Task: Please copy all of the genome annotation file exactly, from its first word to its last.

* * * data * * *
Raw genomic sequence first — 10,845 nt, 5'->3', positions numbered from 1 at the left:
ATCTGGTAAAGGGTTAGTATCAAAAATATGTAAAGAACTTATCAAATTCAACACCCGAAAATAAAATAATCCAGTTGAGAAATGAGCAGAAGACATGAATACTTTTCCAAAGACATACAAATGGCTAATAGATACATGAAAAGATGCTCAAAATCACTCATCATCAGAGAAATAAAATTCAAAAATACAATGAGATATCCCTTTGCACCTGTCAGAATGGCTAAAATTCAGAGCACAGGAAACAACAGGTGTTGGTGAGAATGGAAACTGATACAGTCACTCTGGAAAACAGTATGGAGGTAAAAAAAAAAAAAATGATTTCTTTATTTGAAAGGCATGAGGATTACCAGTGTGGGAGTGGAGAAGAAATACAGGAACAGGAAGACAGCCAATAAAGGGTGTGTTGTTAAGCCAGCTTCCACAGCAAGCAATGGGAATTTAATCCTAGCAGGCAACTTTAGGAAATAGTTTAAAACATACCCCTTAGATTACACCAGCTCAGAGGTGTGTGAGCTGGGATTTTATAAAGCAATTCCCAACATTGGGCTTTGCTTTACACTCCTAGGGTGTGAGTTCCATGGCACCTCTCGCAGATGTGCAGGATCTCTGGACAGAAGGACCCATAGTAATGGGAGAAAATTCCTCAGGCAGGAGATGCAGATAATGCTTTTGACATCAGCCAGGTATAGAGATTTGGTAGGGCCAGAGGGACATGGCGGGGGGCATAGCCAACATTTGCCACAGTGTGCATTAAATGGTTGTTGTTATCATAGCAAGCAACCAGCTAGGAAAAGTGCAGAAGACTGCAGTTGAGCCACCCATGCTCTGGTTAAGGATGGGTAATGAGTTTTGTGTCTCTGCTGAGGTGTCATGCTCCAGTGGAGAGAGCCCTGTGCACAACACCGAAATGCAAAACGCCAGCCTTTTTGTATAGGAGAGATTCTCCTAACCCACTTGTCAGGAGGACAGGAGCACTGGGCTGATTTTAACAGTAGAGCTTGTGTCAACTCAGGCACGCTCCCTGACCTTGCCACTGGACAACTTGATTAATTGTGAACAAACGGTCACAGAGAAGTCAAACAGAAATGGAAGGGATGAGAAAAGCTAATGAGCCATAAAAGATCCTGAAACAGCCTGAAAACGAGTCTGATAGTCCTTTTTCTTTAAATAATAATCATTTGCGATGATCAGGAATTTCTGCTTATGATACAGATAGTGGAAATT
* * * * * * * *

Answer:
Raw genomic sequence first — 10,845 nt, 5'->3', positions numbered from 1 at the left:
ATCTGGTAAAGGGTTAGTATCAAAAATATGTAAAGAACTTATCAAATTCAACACCCGAAAATAAAATAATCCAGTTGAGAAATGAGCAGAAGACATGAATACTTTTCCAAAGACATACAAATGGCTAATAGATACATGAAAAGATGCTCAAAATCACTCATCATCAGAGAAATAAAATTCAAAAATACAATGAGATATCCCTTTGCACCTGTCAGAATGGCTAAAATTCAGAGCACAGGAAACAACAGGTGTTGGTGAGAATGGAAACTGATACAGTCACTCTGGAAAACAGTATGGAGGTAAAAAAAAAAAAAATGATTTCTTTATTTGAAAGGCATGAGGATTACCAGTGTGGGAGTGGAGAAGAAATACAGGAACAGGAAGACAGCCAATAAAGGGTGTGTTGTTAAGCCAGCTTCCACAGCAAGCAATGGGAATTTAATCCTAGCAGGCAACTTTAGGAAATAGTTTAAAACATACCCCTTAGATTACACCAGCTCAGAGGTGTGTGAGCTGGGATTTTATAAAGCAATTCCCAACATTGGGCTTTGCTTTACACTCCTAGGGTGTGAGTTCCATGGCACCTCTCGCAGATGTGCAGGATCTCTGGACAGAAGGACCCATAGTAATGGGAGAAAATTCCTCAGGCAGGAGATGCAGATAATGCTTTTGACATCAGCCAGGTATAGAGATTTGGTAGGGCCAGAGGGACATGGCGGGGGGCATAGCCAACATTTGCCACAGTGTGCATTAAATGGTTGTTGTTATCATAGCAAGCAACCAGCTAGGAAAAGTGCAGAAGACTGCAGTTGAGCCACCCATGCTCTGGTTAAGGATGGGTAATGAGTTTTGTGTCTCTGCTGAGGTGTCATGCTCCAGTGGAGAGAGCCCTGTGCACAACACCGAAATGCAAAACGCCAGCCTTTTTGTATAGGAGAGATTCTCCTAACCCACTTGTCAGGAGGACAGGAGCACTGGGCTGATTTTAACAGTAGAGCTTGTGTCAACTCAGGCACGCTCCCTGACCTTGCCACTGGACAACTTGATTAATTGTGAACAAACGGTCACAGAGAAGTCAAACAGAAATGGAAGGGATGAGAAAAGCTAATGAGCCATAAAAGATCCTGAAACAGCCTGAAAACGAGTCTGATAGTCCTTTTTCTTTAAATAATAATCATTTGCGATGATCAGGAATTTCTGCTTATGATACAGATAGTGGAAATT